This railroad is designed to connect Dubuque on the north with Keo¬kuk on the south; the former the centre of a great mineral and agricultural district, the latter situated at the font of the " Des Moines Rapids, " on the Mississippi, the head of certain navigation on that river.
In this route the road will pass through the heart of several of the most populous and fertile interior counties of the State of Iowa, now laboring under serious inconvenience, in common with the entire district west of the proposed improvement, for want of some outlet for their abundant agricultural products. The work is therefore very materially regarded as an object of interest to nearly all the eastern slope of the State, and be¬sides accommodating the business in this district, as well as the increased amount and extended area of traffic, which such improvements never fail to produce, it will constitute an important link in the great chain of com-munication between the eastern and southwestern markets, taken in con-nexion with either of the railroads in comtemplation from lake Michi¬gan to points on the Mississippi, near to and opposite Dubuque—one from Milwaukie, the other from Chicago, (the latter now in course of construc-tion, ) it will complete the chain of rapid communication from the eastern cities to a point on the Mississippi within about 180 miles of St. Louis, where the navigation is seldom interrupted by the severity of winter weather. The length of the route is a fraction less than 196 miles.


For the sake of convenient reference, the route will be considered in several divisions.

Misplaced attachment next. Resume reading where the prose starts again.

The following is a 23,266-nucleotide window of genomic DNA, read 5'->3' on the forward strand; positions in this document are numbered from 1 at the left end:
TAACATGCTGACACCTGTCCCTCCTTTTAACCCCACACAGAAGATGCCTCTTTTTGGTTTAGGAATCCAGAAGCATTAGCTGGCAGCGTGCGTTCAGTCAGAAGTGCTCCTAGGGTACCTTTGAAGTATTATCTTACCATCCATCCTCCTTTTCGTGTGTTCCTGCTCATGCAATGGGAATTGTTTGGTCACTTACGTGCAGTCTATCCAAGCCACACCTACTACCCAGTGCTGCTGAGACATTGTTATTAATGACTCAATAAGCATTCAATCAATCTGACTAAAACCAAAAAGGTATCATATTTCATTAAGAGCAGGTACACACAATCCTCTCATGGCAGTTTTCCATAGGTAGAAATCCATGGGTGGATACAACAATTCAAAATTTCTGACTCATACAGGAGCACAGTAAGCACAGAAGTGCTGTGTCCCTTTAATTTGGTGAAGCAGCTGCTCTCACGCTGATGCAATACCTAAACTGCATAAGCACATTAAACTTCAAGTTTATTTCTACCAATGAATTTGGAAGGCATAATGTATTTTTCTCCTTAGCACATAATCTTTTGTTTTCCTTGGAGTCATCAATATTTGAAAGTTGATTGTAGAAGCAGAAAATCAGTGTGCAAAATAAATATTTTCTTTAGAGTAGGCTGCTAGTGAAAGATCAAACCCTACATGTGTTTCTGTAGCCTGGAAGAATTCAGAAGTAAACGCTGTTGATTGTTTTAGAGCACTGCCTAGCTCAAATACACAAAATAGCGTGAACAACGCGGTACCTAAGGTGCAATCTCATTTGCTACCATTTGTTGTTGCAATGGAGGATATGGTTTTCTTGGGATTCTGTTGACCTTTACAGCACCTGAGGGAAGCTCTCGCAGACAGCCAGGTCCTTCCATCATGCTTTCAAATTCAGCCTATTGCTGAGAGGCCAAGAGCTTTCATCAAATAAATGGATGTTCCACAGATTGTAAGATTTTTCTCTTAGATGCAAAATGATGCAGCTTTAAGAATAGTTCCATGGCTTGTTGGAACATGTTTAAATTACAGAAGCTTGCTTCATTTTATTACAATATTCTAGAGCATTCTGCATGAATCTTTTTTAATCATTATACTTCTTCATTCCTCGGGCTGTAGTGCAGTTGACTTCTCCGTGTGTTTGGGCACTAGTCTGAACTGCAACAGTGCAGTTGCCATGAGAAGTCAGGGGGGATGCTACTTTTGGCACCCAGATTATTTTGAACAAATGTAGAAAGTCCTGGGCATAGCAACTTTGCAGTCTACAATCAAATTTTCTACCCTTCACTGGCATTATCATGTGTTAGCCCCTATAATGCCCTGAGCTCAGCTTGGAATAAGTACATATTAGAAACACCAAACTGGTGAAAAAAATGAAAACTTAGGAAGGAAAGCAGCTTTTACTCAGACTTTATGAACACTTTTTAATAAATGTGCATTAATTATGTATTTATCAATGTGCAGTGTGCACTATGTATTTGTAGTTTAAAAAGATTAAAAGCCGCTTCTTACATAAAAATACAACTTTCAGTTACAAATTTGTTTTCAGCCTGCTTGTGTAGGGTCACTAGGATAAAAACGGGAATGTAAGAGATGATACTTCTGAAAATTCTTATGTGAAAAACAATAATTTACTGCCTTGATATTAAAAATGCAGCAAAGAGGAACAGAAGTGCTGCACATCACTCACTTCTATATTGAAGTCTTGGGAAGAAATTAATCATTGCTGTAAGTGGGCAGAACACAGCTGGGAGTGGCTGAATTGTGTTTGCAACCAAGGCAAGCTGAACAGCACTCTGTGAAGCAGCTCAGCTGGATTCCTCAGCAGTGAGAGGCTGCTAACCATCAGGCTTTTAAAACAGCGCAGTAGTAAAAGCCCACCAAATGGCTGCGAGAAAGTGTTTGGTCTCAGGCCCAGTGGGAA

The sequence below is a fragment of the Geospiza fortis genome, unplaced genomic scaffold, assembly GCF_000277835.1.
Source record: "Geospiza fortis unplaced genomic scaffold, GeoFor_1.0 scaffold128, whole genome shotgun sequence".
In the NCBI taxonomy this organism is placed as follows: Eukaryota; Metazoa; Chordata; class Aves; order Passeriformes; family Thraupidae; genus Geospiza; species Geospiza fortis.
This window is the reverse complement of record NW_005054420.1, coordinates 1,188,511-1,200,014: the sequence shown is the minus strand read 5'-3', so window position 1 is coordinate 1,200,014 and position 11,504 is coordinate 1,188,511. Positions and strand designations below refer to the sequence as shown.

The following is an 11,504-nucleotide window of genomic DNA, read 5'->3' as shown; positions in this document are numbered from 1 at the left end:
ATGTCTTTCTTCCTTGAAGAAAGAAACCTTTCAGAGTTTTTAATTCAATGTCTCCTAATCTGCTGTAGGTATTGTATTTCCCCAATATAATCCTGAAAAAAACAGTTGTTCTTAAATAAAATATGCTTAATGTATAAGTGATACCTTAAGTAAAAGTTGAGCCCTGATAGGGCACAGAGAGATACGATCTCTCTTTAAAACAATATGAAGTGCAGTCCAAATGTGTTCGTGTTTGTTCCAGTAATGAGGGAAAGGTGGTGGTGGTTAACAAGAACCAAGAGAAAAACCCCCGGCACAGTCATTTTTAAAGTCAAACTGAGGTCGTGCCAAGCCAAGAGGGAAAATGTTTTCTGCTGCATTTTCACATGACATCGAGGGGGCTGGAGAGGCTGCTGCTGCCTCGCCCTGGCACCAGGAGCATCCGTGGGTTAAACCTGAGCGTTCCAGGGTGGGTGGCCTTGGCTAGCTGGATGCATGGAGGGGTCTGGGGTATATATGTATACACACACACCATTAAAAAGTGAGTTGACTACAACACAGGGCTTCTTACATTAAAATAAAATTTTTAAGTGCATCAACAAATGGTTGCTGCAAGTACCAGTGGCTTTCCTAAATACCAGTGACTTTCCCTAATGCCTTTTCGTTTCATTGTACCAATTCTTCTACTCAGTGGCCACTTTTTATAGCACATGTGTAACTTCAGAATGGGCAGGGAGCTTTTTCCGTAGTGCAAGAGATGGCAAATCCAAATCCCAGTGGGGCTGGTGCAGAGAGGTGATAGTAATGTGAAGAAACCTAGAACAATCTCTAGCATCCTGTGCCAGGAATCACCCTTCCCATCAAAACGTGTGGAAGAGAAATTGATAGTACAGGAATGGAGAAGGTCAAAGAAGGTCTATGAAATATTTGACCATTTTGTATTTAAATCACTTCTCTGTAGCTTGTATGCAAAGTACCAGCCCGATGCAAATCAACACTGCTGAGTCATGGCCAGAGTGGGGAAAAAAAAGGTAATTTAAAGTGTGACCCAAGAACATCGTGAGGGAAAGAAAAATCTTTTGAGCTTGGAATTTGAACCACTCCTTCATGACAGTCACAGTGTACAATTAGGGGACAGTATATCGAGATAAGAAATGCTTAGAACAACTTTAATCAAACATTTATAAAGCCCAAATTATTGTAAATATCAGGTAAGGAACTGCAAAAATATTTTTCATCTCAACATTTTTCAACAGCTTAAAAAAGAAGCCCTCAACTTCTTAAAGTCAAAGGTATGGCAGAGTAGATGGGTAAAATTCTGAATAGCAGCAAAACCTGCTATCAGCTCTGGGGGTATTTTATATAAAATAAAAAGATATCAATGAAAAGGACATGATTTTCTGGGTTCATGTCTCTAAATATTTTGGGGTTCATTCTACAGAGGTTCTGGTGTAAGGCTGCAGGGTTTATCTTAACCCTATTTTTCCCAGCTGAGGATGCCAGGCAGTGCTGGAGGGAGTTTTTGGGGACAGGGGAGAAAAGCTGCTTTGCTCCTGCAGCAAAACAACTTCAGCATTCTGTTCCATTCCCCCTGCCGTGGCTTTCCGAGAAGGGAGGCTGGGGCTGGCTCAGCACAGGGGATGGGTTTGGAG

First division, extending from Dubuque to the White Water creek, a distance of 16 miles and 4, 320 feet, commencing at the foot of Clay street, in Dubuque, the route extends westwardly along said street about 3, 300 feet; then running to the left, enters Brickyard Hollow, and following the course of this ravine, attains the summit of the ridge between the city and Catfish creek, at a depression indicated by the heads of this and another ravine leading to the creek, at a distance of about 2| miles. To surmount this ridge, a grade of sixty feet per mile, on a portion of the route, and also, a short but deep cut at the summit will be necessary. Descending from the summit, a short distance by an easier grade, the route strikes an elevated table land through which are channelled out the

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deep but narrow valleys of three branches of the Catfish creek—all en-countered within a spare of about 2 miles; these, together with the numerous laternal ravines, present a broken surface, but with care in ad-justing the line of location, and by crossing these at a considerable eleva-tion, the cuttings and fillings though numerous, will be short. For cross-ing these branches, one bridge of 25 feet, and two of 40 each, will be ne-cessary ; stone for the abutments will be found near the crossings. Cross-ing the last branch at a distance of about 4 miles from the commencement, the route is then along the general course of this valley, gradually gain¬ing by its slope sufficient elevation to command the dividing ridge be¬tween the Catfish and White Water creeks, passing over more favorable ground with moderate grades and no abrupt curvature.